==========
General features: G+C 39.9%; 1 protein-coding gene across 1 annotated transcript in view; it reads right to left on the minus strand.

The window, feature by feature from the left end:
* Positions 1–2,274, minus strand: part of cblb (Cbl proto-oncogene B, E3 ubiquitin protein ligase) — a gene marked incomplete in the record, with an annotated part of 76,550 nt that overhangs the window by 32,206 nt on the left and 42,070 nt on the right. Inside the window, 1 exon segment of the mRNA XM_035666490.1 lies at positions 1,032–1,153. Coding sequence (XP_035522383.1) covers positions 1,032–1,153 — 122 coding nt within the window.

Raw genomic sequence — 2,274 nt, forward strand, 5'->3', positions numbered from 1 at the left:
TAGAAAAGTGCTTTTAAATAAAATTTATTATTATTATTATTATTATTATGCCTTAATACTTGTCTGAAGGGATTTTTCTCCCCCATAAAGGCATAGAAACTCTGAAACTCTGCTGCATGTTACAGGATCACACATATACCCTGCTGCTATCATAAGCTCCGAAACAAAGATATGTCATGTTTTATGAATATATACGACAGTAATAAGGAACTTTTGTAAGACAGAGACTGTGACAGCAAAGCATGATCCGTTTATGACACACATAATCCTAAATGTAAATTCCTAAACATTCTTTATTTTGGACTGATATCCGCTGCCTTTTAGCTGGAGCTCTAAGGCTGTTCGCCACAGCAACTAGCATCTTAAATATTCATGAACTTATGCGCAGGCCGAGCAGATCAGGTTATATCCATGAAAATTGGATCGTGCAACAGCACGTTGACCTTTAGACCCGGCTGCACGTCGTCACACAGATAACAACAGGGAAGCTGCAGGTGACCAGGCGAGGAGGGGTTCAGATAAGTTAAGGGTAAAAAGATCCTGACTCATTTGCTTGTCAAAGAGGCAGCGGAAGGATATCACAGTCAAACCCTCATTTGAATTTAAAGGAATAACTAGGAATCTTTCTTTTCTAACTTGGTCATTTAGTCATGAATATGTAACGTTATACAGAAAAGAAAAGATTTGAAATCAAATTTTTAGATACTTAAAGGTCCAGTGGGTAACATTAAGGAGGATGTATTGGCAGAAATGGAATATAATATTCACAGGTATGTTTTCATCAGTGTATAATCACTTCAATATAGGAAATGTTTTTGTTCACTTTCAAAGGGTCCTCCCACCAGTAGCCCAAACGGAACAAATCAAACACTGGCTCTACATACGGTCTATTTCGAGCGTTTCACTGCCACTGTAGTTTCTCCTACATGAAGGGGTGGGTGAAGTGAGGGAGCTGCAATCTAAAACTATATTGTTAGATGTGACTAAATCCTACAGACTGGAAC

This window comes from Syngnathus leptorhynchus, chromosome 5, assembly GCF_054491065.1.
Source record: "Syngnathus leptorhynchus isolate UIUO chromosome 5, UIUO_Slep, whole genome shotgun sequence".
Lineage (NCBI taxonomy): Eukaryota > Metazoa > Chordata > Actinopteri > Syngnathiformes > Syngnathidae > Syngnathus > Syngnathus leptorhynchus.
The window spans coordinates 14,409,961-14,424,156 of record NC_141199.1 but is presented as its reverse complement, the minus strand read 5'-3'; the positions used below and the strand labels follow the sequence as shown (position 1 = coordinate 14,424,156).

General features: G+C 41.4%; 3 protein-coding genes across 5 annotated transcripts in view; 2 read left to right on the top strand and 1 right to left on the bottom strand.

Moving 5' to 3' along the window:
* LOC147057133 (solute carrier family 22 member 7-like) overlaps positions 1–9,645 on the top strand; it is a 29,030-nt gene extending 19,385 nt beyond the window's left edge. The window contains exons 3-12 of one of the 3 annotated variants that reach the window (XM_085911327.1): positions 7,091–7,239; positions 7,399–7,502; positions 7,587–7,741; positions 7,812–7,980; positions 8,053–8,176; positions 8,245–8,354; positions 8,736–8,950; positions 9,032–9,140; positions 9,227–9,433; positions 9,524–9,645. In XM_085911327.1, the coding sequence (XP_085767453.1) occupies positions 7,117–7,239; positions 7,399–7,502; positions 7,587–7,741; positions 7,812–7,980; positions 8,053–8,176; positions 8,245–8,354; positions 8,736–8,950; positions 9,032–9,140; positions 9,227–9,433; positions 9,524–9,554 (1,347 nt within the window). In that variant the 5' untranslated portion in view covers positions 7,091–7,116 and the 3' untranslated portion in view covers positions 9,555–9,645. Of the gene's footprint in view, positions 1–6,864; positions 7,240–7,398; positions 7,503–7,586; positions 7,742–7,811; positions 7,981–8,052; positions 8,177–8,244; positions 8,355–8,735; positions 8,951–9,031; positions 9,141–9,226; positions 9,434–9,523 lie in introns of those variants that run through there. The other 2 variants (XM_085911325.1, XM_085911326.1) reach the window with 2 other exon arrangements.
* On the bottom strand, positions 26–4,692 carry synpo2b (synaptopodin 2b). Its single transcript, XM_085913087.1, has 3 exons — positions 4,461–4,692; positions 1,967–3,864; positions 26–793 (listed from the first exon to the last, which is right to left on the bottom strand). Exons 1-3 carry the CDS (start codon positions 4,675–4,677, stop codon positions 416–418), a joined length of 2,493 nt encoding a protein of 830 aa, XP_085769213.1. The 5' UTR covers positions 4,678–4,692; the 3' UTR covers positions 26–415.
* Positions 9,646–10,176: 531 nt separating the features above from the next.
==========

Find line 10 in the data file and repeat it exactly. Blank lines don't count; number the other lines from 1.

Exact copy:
General features: G+C 41.4%; 3 protein-coding genes across 5 annotated transcripts in view; 2 read left to right on the top strand and 1 right to left on the bottom strand.